Treating Skin with Salicylic Acid

By: Dr. Jetske Ultee
Treating Skin with Salicylic Acid
We're all familiar with scrubs to remove dead skin cells. Exfoliating with (fruit) acids is less well known, even though this is in fact milder for your face than the scraping granules. One of the most used for this is Salicylic Acid. A unique substance, which does far more than the removal of dead skin cells. 

Salicylic Acid and aspirin

Salicylic Acid was, for a long time, obtained from the bark of the Willow, but nowadays is mostly produced synthetically. Other natural sources are almonds, nuts, mushrooms and tomatoes, and also fruits such as blueberries and kiwis. The substance supposedly fulfils an important defensive role in plants. The ‘power’ of Salicylic Acid in people has already been established for a couple of hundred years. Extracts from the willow bark was broadly used in the treatment of fever and flu, malaria and rheumatic pain. Later in the nineteenth century Salicylic Acid was further developed in laboratories into the chemical variant acetylSalicylic Acid, better known as aspirin.

For blackheads and other impurities

In the meantime Salicylic Acid also offers a broad range of services in the skin. The substance helps dead skin cells shed from the skin more easily by reducing the bond between the cells in the top skin layer. Because Salicylic Acid is fat soluble, and penetrates deep into the pores, it is also effective in reducing blackheads, enlarged pores and removing excess sebum. It is not so strange then that Salicylic Acid is one of the most used ingredients in treating acne.

Rosacea and pigmentation spots too

Salicylic Acid is also considered an effective ingredient for soothing rosacea. Salicylic Acid, in general, causes less irritation than other (fruit) Acids and is therefore very suitable for sensitive skin. For the face Salicylic Acid is effective in a concentration between 0.05% and 2%. Higher concentrations are used for warts, keratosis pilaris or psoriasis. And as well as this, Salicylic Acid has a proven effect on reducing pigmentation spots. Exfoliating can give almost every skin a super boost, and provide a fresh, smooth radiance.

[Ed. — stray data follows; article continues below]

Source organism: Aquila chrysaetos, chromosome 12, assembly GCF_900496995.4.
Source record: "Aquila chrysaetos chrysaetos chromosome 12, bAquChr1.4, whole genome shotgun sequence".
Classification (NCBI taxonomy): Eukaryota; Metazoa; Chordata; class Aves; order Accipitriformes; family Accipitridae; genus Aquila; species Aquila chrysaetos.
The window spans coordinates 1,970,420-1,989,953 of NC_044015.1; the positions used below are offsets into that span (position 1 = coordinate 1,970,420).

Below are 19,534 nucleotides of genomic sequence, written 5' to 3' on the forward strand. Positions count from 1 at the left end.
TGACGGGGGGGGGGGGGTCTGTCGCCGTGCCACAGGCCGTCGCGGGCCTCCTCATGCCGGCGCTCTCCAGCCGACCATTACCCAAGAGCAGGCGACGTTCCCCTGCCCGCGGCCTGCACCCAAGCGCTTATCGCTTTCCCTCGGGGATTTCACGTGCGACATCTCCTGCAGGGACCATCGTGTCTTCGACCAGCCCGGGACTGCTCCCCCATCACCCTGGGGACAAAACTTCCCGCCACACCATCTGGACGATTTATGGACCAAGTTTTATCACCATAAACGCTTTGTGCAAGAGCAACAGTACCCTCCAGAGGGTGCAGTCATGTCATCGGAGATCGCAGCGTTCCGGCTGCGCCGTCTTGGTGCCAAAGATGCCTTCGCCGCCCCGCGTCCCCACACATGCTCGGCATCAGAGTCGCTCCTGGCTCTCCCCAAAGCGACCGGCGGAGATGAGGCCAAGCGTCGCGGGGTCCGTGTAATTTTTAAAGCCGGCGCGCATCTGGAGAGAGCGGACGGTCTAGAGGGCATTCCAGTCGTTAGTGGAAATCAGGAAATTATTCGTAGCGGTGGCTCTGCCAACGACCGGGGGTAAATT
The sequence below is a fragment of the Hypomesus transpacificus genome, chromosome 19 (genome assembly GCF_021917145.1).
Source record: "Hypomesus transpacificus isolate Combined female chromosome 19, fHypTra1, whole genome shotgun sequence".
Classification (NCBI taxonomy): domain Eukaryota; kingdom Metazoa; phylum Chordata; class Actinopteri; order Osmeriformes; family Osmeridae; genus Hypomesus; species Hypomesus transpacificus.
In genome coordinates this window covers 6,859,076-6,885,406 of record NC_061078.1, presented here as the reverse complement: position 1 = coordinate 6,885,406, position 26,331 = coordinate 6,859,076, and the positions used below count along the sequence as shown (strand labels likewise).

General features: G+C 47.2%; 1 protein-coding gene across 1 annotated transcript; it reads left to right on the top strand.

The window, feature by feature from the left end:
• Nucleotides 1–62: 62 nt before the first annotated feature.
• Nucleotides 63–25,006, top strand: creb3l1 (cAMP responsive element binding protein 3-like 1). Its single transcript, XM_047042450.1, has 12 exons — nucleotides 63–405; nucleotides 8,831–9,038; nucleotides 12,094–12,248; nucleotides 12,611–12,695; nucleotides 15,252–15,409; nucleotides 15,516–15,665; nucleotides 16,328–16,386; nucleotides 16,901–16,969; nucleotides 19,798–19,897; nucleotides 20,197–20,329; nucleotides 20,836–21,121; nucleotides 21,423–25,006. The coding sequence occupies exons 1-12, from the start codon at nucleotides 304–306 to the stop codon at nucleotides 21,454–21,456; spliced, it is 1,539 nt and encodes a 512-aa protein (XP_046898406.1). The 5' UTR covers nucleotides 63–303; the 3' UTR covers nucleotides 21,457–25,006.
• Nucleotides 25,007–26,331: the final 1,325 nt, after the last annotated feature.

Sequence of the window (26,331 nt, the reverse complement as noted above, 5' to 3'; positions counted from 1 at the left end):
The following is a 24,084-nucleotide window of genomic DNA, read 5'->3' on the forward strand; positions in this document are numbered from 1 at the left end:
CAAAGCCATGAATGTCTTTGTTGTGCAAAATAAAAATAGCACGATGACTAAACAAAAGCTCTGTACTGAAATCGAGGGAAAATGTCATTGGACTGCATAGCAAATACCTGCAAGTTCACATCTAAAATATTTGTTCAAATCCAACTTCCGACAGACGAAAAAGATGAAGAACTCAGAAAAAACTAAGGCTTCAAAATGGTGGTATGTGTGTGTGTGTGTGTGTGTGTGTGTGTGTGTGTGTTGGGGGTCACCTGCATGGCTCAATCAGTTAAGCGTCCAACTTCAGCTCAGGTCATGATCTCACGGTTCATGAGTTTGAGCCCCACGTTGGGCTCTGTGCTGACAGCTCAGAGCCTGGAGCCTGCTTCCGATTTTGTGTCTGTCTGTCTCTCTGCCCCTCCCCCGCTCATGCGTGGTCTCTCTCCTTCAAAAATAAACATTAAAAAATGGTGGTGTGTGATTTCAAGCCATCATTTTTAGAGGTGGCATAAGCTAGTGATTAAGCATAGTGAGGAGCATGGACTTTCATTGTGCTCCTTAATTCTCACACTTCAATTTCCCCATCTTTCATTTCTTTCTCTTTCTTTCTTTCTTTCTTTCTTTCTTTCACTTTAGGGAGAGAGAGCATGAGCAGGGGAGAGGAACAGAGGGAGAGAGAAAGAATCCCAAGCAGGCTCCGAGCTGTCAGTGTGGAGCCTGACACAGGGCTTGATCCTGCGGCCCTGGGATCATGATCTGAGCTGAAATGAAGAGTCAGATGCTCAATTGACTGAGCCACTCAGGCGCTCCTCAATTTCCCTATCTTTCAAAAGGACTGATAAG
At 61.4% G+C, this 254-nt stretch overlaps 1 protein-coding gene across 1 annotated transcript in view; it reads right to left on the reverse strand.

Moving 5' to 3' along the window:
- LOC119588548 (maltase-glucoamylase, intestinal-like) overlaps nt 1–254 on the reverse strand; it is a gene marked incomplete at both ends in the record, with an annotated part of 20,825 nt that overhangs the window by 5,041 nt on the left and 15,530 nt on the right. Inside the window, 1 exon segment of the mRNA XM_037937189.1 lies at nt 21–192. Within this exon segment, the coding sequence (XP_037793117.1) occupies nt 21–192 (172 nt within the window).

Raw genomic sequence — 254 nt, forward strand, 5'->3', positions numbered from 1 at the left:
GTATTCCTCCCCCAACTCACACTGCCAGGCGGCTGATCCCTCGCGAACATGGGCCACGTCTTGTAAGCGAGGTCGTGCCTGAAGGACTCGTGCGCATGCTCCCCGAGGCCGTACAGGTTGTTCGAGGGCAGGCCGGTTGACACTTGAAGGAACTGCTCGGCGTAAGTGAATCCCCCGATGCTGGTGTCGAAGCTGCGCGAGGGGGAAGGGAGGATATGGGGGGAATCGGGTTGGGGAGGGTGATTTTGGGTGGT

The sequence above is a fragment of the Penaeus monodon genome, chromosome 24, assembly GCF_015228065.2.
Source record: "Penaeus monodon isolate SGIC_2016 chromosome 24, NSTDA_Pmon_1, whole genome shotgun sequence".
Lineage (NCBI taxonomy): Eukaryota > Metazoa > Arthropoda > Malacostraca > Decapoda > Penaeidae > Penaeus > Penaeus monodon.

What should you be aware of with an Exfoliant?

The pH level. The effectiveness of an Exfoliant does not only depend on the concentration of acids used; the pH level (Acidity) is also important. This should be between 3 and 5. At a higher or lower Acidity there is a risk that the product will irritate the skin or that it is not sufficiently effective. The Exfoliant by Dr. Jetske Ultee fulfils this requirement. Introduce gradually. When you begin exfoliating it is important to let your skin adjust. Increase the use slowly. Start with two to three times a week. If you see that your skin goes red or starts to flake or peel, take it a step back. For a more detailed instruction for use you can find more on Dr. Jetske Ultee’s own blog. Extra protection from the sun. Salicylic Acid can cause the skin to become more sensitive to the sun. So protect your skin properly with a sun cream. Alhough that is, in fact, always important, even if you don’t use an Exfoliant. Which skin type. Lastly, before use first have a good look at your skin type. A dry skin will benefit more from Glycolic Acid than Salicylic Acid. This water soluble Acid not only dissolves dead skin cells, but also improves the moisture balance. You can read more about the use of this Exfoliant in Dr. Jetske Ultee’s blog. And, by the way, did you know that Glycolic Acid is derived from honey and sugar cane? And that many (fruit) Acids are derived from natural products? Do you have a question? You can speak to one of our skin experts via [email protected] Skin analysis Dr. Jetske Ultee

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